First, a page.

1. I can fully understand why I would need to implement the stream operators for MyClassEntry, since I have knowledge of its internals, and which members need to be serialized/deserialized, which the standard Qt code does not know. But regarding the higher level MyClass, which contains the QList<MyClassEntry*> elements, I would have thought that the standard Qt code for streaming QList<T> could be employed, rather than having to do as you suggested, and write my own functions to save/restore the number of list elements, and then iterate through them myself, invoking the MyClassEntry* stream operators on each. But when I tried this, I found that it did not work. Is it mainly because my QList elements are pointers, rather than actual objects? I mean, what is the point of the standard QList<T> streaming operators if I must write my own? I would think that given any QList<T> (even it T is a pointer), as long as T implements the appropriate stream operators, then the standard QList stream operators should take care of saving/restoring the number of elements and iterating through them, invoking T's stream operators for each element. What am I missing here?
    2. My test code includes an operation to compare two MyClass instances. Again, I would expect that I would need to write the comparison operators for the lower level MyClassEntry, but that I should be able to use the standard Qt facilities for comparing two QList<T> instances. This also did not work, and I don't quite understand why. I stepped through the code to investigate the low level comparisons, and found that for each element of the QList, stl::equal() is eventually used to perform the comparison. At that point, I inspected the iterators referring to the first element of both containers, and I could see that they do contain the same member contents. Still, the stl code declared them unequal. Perhaps I'll post this as a separate question.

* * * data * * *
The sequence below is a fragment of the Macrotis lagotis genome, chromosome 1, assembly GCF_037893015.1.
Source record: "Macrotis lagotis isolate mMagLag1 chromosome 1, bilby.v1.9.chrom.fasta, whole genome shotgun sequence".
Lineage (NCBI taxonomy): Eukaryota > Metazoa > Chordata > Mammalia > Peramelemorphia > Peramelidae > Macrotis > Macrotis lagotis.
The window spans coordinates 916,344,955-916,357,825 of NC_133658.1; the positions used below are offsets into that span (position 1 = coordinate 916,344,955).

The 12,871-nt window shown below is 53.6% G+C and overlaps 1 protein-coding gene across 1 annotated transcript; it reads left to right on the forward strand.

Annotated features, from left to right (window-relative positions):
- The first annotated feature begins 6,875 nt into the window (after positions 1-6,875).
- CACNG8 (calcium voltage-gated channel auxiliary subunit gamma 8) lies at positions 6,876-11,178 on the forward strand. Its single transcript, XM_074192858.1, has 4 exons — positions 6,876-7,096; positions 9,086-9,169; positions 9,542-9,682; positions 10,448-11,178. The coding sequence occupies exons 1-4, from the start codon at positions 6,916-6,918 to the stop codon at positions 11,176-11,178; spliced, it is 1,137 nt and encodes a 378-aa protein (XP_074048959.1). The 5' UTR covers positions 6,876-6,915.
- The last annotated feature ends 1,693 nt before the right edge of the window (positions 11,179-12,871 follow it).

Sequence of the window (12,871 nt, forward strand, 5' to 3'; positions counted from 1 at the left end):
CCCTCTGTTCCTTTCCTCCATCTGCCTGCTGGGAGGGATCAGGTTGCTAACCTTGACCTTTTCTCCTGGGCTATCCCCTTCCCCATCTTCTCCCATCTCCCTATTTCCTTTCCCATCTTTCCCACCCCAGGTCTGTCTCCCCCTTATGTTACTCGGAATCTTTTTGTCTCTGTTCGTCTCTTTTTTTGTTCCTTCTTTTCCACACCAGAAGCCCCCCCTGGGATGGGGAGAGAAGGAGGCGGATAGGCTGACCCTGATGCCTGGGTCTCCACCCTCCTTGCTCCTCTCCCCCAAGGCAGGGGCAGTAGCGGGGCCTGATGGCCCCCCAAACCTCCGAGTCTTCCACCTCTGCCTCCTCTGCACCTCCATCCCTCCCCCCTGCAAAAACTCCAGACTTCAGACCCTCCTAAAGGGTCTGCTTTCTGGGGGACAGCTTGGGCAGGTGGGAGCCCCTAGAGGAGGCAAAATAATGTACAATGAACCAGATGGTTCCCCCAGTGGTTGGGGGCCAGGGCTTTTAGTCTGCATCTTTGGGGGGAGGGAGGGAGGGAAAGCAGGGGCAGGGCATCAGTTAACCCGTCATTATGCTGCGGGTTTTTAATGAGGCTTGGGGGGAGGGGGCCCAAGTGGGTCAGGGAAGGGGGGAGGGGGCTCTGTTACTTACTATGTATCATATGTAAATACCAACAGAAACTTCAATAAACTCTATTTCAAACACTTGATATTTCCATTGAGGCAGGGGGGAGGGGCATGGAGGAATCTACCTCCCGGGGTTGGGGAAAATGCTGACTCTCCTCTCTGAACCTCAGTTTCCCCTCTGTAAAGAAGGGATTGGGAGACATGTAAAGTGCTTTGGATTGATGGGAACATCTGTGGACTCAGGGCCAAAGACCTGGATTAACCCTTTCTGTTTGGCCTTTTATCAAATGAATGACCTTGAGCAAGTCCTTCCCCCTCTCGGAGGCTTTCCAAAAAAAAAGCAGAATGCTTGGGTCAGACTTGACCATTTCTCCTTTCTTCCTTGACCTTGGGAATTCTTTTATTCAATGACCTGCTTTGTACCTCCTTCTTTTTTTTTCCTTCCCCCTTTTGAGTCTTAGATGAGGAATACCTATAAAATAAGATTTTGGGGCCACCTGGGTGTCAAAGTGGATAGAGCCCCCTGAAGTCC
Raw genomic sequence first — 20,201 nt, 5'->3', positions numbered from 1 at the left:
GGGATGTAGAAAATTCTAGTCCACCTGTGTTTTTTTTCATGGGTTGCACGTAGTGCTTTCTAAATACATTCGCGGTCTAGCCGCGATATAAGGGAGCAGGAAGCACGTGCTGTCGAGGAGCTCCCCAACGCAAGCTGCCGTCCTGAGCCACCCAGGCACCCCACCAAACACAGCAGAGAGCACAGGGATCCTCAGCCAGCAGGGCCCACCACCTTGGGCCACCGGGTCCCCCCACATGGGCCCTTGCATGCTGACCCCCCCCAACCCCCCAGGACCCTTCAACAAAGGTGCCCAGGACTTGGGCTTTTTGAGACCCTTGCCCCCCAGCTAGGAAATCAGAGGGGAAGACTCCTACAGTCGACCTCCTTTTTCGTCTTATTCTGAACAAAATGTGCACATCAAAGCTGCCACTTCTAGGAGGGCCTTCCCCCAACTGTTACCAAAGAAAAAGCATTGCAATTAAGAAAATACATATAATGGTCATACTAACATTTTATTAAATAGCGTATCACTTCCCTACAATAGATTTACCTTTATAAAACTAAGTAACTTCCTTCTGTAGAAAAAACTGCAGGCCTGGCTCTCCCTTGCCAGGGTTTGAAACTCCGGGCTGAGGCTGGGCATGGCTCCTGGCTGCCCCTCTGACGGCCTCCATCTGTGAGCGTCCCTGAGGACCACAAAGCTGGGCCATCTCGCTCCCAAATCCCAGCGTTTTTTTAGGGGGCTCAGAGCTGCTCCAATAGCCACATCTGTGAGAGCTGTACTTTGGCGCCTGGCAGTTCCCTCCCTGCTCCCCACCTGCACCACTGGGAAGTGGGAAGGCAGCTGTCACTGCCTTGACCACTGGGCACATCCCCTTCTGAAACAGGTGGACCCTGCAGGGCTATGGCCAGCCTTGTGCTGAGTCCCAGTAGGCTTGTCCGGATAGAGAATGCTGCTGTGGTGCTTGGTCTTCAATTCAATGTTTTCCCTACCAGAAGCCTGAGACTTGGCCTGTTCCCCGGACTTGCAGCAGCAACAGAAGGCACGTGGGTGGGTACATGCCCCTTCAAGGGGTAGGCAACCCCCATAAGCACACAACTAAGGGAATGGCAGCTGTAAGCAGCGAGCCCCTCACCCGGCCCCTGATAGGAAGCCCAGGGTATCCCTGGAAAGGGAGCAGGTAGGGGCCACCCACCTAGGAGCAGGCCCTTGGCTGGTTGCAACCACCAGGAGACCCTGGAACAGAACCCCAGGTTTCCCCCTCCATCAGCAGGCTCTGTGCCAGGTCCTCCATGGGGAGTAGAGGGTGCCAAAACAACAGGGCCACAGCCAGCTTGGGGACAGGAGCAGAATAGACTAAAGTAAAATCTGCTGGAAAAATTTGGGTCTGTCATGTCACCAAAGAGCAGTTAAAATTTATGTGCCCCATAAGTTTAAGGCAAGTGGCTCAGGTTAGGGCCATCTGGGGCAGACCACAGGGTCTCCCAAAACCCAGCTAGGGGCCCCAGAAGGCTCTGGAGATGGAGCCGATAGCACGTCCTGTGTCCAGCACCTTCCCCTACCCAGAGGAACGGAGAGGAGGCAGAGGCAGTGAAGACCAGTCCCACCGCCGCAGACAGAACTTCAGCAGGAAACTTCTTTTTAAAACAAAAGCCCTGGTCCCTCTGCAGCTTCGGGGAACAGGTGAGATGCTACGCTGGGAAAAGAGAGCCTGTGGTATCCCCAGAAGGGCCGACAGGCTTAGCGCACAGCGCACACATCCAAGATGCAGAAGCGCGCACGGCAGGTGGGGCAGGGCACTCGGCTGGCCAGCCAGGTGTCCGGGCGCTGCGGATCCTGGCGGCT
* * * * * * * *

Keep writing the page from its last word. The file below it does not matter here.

Anyway, thank you again for your generous help. Here is the code I used to prove the concept:

    main.cpp ———————————————————————————————
    
    #include <QtCore>
    #include <myclass.h>
    
    int main(int argc, char *argv[])
    {
        MyClass mc1;
        mc1.addEntry("one", 1);
        mc1.addEntry("two", 2);
        mc1.addEntry("three", 3);
    
        QFile persistenceFile("persist.bin");
        persistenceFile.open(QIODevice::ReadWrite);
        QDataStream stream(&persistenceFile);
        stream << mc1;
    
        stream.device()->reset();
        MyClass mc2;
        stream >> mc2;
    
        persistenceFile.close();
    
        if (mc2 == mc1)
        {
            qDebug() << "serialization/deserialization succeeded";
        }
        else
        {
            qDebug() << "serialization/deserialization failed";
            mc1.dump("mc1");
            mc2.dump("mc2");
        }
    
        return 0;
    }
    
    myclass.h ———————————————————————————————
    
    #ifndef MYCLASS_H
    #define MYCLASS_H
    
    #include <QtCore>
    
    class MyClassEntry;
    
    class MyClass
    {
    public:
        MyClass();
        void addEntry(MyClassEntry *mce);
        void addEntry(QString name, int value);
        void dump(const QString &instanceName) const;
        bool operator==(const MyClass &other);
    
    private:
        friend QDataStream &operator>>(QDataStream &in, MyClass &m);
        friend QDataStream &operator<<(QDataStream &out, const MyClass &m);
    
        QList<MyClassEntry *> _entries;
    };
    
    #endif // MYCLASS_H
    
    myclass.cpp ———————————————————————————————
    
    #include "myclass.h"
    #include "myclassentry.h"
    
    MyClass::MyClass()
    {
    }
    
    void MyClass::addEntry(MyClassEntry *mce)